In 2022 Carolyn published The Legend of Castlevale a quick and entertaining fictional read which connects centuries of history based on two journals, one from the 15th century and one from the 19th century. The story intertwines various events and stories, ultimately connected to Castlevale’s property in Chiles Valley.
In 1881, Missouri based viticulturist George Husmann, born in Germany in 1827 and considered the father of the Missouri wine industry, moved to Napa Valley to oversee a property in Carneros now owned by Lee Hudson of Hudson Vineyards. This was not his first time to California; in 1850 he came out lured by the excitement of California’s Gold Rush. In the 1880s phylloxera was destroying vineyards in Europe; this part of Carneros was the site of the first successful American scientific experiments in which phylloxera-resistant rootstocks were developed. The experimental vineyard on this property was owned by James Simonton and was overseen at the time by Husmann.
He also played a role the history of To Kalon Vineyard in Oakville. This hallowed ground is where Husmann conducted a variety of grape experiments in the early 1900s (assisted by others including his brother Fred). Husmann also wrote numerous journals and books including American Grape-Growing and Winemaking in 1880 in which founder of To Kalon Vineyard, Hamilton Crabb authored a chapter. With his brother, Husmann also owned a small cooper in Rutherford; a Napa Valley Register article dated December 1, 1893 references the Husmann Bros’ Cooper Shop and one special 32-stave miniature barrel made of walnut and maple holding, “some of Napa Valley’s choicest wine”. Husmann died in 1902 and is buried in Tulocay Cemetery in the city of Napa.
Which leads us to Husmann’s connection to Chiles Valley and High Valley Vineyards. Within three years of moving to Napa Valley he leased land and moved onto property in Chiles Valley; this would eventually become the site of Oak Glen Vineyards and Winery (appropriately named for beautiful oaks growing on the property, of which there are still many). His vineyard and winery were on the land that Louis P Martini purchased. According to Carolyn, her father Louis P recalls remnants of the old winery when he purchased the property in 1968 and years later, he used to refer to it as, “a scene from Raiders of the Lost Ark” in reference to all the rattlesnakes that lived here. Soon after his purchase he cleared out the remnants of the old building and built a shallow water storage pond for irrigation use in the vineyards.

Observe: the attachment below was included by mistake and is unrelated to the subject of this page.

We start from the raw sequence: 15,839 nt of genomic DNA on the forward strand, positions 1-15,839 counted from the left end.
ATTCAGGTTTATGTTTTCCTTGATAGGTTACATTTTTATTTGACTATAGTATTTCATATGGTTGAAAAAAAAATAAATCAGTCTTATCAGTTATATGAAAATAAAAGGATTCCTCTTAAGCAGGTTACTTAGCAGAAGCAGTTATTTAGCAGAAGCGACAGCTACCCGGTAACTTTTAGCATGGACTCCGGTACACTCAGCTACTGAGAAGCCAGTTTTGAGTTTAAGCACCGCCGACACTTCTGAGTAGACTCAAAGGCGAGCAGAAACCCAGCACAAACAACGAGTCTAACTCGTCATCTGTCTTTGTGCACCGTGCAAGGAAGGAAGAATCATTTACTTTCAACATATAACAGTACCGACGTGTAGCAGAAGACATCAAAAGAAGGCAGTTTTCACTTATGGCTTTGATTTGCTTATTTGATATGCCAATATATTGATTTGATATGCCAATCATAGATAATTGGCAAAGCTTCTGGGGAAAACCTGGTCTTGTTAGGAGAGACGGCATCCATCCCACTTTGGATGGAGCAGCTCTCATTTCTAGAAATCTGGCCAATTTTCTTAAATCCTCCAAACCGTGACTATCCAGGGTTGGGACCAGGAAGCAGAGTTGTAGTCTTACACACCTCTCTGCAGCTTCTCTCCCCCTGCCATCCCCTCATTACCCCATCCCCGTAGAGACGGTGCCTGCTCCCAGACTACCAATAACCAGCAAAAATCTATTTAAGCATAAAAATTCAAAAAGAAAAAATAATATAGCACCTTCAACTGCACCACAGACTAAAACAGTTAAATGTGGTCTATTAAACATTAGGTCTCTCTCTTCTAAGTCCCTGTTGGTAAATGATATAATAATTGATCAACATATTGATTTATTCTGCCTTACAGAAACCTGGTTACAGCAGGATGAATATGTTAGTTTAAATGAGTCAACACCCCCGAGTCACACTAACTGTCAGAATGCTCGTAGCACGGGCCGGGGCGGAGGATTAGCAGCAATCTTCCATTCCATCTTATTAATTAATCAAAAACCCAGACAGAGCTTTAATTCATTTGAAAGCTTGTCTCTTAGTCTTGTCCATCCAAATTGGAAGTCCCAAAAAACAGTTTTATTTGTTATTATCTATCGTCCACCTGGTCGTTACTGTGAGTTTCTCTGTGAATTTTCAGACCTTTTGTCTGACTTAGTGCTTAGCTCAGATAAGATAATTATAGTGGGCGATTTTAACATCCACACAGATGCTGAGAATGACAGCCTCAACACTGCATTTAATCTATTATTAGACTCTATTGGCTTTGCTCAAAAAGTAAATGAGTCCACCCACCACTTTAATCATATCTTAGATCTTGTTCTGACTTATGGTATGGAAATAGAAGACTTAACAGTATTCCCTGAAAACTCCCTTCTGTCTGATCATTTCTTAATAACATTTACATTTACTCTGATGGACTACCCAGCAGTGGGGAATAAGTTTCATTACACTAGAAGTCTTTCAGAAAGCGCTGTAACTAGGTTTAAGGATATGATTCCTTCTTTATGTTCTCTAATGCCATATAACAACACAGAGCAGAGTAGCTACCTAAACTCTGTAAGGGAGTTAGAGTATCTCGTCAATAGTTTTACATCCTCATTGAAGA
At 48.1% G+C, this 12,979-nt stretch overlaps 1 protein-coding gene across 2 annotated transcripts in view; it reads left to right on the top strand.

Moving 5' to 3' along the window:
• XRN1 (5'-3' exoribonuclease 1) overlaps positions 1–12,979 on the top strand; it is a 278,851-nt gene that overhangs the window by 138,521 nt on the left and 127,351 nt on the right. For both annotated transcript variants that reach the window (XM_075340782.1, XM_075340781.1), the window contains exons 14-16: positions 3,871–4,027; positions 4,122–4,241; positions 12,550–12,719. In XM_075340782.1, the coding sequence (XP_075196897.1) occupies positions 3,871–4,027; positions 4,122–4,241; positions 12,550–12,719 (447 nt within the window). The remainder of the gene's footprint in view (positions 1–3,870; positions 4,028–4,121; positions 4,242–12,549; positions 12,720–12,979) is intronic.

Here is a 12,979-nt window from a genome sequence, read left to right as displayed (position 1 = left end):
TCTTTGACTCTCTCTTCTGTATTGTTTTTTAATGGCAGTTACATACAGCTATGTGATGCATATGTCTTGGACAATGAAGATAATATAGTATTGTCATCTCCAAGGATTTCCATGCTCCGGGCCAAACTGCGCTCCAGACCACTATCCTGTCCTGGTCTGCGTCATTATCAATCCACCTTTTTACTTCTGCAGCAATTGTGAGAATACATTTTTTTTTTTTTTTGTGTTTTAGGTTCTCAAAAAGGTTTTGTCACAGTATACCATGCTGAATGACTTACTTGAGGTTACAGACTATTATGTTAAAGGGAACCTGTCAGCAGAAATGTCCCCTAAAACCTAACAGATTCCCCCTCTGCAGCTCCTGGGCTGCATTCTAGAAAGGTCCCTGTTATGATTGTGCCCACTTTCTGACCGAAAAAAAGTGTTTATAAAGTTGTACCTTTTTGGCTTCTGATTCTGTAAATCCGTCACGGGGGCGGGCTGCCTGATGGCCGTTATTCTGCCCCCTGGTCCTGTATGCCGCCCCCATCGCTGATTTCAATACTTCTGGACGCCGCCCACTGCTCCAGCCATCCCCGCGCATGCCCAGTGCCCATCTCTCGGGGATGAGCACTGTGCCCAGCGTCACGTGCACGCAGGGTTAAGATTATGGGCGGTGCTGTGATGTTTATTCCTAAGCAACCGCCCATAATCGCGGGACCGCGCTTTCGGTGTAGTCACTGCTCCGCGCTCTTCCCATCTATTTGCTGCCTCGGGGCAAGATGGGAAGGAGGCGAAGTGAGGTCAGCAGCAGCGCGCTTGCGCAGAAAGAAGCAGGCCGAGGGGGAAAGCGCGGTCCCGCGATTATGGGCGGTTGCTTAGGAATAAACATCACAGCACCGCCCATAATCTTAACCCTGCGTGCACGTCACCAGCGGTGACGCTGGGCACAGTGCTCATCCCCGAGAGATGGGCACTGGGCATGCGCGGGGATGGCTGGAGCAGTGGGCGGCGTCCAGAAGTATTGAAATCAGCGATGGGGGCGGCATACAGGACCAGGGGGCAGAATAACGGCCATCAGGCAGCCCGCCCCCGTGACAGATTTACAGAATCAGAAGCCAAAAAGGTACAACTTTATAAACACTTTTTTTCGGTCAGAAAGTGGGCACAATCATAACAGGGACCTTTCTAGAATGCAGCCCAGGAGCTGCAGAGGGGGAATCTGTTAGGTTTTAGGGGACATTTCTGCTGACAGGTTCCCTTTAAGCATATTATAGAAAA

Today no structures exist from the old Husmann winery and homesite, yet one can tell there was a home here as several old non native trees are still living including a couple of olives and one of two cypress trees (presumably located where the driveway to the home and winery would have been). An old walnut tree has long since succumbed but its woody remnants live on, at least for a few more years. A number of eucalyptus trees grow across the pond and some faint outlines of terracing where wine grapes used to grow in the hills above the pond can still barely be seen.
While visiting this site, we wished there were horses tethered to one of the oak trees and a wooden carriage or two standing nearby. We wished it were a certain year – perhaps 1885 and we could walk up to the winery, knock on the door and spend an afternoon in conversation with Mr. Husmann.
George Husmann gravesite, Tulocay Cemetery
George Husmann home/winery site, Chiles Valley
The Castlevale property was originally part of the Rancho Catacula land grant. Namesake of Chiles Valley, Joseph Ballinger Chiles (1810-1885) came to California in 1841 from Missouri on a wagon train with the Bartleson-Bidwell Party. They became the first wagon train to cross the Sierra Nevada mountains and enter what was at that time Mexican Alta California. He eventually was granted several sections of the Rancho Catacula land grant totaling 8,000+ acres by General Mariano Vallejo in return for a promise to operate a grist mill.
He first settled in Chiles Valley in 1844 but made a number of trips back east via wagon train until permanently settling in Chiles valley in 1854. He built a log house, raised livestock, planted the first grape vines in the valley and also operated Chiles Grist Mill. This mill was built in 1845 and was still operating in the 1880s, but unfortunately burned down in the 1960s. Only some of the remains of the stone walls are still standing on both sides of Chiles Creek. Historical state landmark plaque number 547 marking the Chiles Grist Mill is located within a few feet from Lower Chiles Road on the side of a small hill (coordinates: 38.535259,-122.337216).